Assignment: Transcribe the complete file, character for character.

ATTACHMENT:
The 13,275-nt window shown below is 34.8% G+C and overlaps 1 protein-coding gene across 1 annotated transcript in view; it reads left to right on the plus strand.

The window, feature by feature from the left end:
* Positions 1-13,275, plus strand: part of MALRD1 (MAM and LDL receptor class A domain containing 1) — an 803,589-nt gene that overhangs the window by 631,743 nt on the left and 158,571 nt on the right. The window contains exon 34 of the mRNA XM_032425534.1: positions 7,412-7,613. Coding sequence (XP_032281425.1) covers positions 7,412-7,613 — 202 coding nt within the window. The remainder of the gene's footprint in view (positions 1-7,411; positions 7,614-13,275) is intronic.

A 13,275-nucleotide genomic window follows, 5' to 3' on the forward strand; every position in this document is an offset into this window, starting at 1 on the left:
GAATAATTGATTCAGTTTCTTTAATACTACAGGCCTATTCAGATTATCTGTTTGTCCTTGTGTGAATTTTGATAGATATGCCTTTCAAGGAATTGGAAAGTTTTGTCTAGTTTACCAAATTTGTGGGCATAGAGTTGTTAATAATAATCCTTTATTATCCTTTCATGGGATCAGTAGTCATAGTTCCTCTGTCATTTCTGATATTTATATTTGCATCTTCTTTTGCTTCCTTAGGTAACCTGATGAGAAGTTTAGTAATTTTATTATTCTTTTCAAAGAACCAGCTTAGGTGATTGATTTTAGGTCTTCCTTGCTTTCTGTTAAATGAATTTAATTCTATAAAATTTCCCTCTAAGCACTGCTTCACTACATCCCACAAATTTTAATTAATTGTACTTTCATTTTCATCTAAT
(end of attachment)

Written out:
The 13,275-nt window shown below is 34.8% G+C and overlaps 1 protein-coding gene across 1 annotated transcript in view; it reads left to right on the plus strand.

The window, feature by feature from the left end:
* Positions 1-13,275, plus strand: part of MALRD1 (MAM and LDL receptor class A domain containing 1) — an 803,589-nt gene that overhangs the window by 631,743 nt on the left and 158,571 nt on the right. The window contains exon 34 of the mRNA XM_032425534.1: positions 7,412-7,613. Coding sequence (XP_032281425.1) covers positions 7,412-7,613 — 202 coding nt within the window. The remainder of the gene's footprint in view (positions 1-7,411; positions 7,614-13,275) is intronic.

A 13,275-nucleotide genomic window follows, 5' to 3' on the forward strand; every position in this document is an offset into this window, starting at 1 on the left:
GAATAATTGATTCAGTTTCTTTAATACTACAGGCCTATTCAGATTATCTGTTTGTCCTTGTGTGAATTTTGATAGATATGCCTTTCAAGGAATTGGAAAGTTTTGTCTAGTTTACCAAATTTGTGGGCATAGAGTTGTTAATAATAATCCTTTATTATCCTTTCATGGGATCAGTAGTCATAGTTCCTCTGTCATTTCTGATATTTATATTTGCATCTTCTTTTGCTTCCTTAGGTAACCTGATGAGAAGTTTAGTAATTTTATTATTCTTTTCAAAGAACCAGCTTAGGTGATTGATTTTAGGTCTTCCTTGCTTTCTGTTAAATGAATTTAATTCTATAAAATTTCCCTCTAAGCACTGCTTCACTACATCCCACAAATTTTAATTAATTGTACTTTCATTTTCATCTAAT